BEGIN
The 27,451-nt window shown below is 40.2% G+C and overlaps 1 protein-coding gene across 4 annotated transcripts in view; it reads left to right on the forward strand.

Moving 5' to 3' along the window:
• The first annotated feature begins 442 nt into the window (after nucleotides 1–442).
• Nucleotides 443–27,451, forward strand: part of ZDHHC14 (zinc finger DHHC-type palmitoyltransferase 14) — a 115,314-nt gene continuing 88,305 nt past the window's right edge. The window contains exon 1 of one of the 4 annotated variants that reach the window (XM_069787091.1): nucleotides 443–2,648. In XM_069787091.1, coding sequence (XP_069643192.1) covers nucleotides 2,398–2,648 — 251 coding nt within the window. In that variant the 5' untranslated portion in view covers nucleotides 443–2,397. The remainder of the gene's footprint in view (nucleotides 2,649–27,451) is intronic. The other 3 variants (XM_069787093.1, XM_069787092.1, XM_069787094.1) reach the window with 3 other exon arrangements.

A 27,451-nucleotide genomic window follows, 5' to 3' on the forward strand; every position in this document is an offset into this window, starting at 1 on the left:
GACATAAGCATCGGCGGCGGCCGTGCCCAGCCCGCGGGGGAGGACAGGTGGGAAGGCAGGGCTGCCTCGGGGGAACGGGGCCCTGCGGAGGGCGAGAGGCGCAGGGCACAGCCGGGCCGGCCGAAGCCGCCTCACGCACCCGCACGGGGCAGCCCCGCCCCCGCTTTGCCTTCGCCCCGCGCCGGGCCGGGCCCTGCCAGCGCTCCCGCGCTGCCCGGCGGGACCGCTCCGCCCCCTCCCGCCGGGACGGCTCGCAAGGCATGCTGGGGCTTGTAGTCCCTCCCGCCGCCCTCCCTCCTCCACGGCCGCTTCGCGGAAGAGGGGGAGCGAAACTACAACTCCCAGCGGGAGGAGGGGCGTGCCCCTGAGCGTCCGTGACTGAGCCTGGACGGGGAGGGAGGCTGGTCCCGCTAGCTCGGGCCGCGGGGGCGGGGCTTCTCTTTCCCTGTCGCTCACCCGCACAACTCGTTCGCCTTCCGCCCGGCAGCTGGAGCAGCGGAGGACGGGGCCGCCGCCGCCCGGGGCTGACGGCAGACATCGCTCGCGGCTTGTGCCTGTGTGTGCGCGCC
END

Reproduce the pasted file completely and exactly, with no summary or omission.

The 27,451-nt window shown below is 40.2% G+C and overlaps 1 protein-coding gene across 4 annotated transcripts in view; it reads left to right on the forward strand.

Moving 5' to 3' along the window:
• The first annotated feature begins 442 nt into the window (after nucleotides 1–442).
• Nucleotides 443–27,451, forward strand: part of ZDHHC14 (zinc finger DHHC-type palmitoyltransferase 14) — a 115,314-nt gene continuing 88,305 nt past the window's right edge. The window contains exon 1 of one of the 4 annotated variants that reach the window (XM_069787091.1): nucleotides 443–2,648. In XM_069787091.1, coding sequence (XP_069643192.1) covers nucleotides 2,398–2,648 — 251 coding nt within the window. In that variant the 5' untranslated portion in view covers nucleotides 443–2,397. The remainder of the gene's footprint in view (nucleotides 2,649–27,451) is intronic. The other 3 variants (XM_069787093.1, XM_069787092.1, XM_069787094.1) reach the window with 3 other exon arrangements.

A 27,451-nucleotide genomic window follows, 5' to 3' on the forward strand; every position in this document is an offset into this window, starting at 1 on the left:
GACATAAGCATCGGCGGCGGCCGTGCCCAGCCCGCGGGGGAGGACAGGTGGGAAGGCAGGGCTGCCTCGGGGGAACGGGGCCCTGCGGAGGGCGAGAGGCGCAGGGCACAGCCGGGCCGGCCGAAGCCGCCTCACGCACCCGCACGGGGCAGCCCCGCCCCCGCTTTGCCTTCGCCCCGCGCCGGGCCGGGCCCTGCCAGCGCTCCCGCGCTGCCCGGCGGGACCGCTCCGCCCCCTCCCGCCGGGACGGCTCGCAAGGCATGCTGGGGCTTGTAGTCCCTCCCGCCGCCCTCCCTCCTCCACGGCCGCTTCGCGGAAGAGGGGGAGCGAAACTACAACTCCCAGCGGGAGGAGGGGCGTGCCCCTGAGCGTCCGTGACTGAGCCTGGACGGGGAGGGAGGCTGGTCCCGCTAGCTCGGGCCGCGGGGGCGGGGCTTCTCTTTCCCTGTCGCTCACCCGCACAACTCGTTCGCCTTCCGCCCGGCAGCTGGAGCAGCGGAGGACGGGGCCGCCGCCGCCCGGGGCTGACGGCAGACATCGCTCGCGGCTTGTGCCTGTGTGTGCGCGCC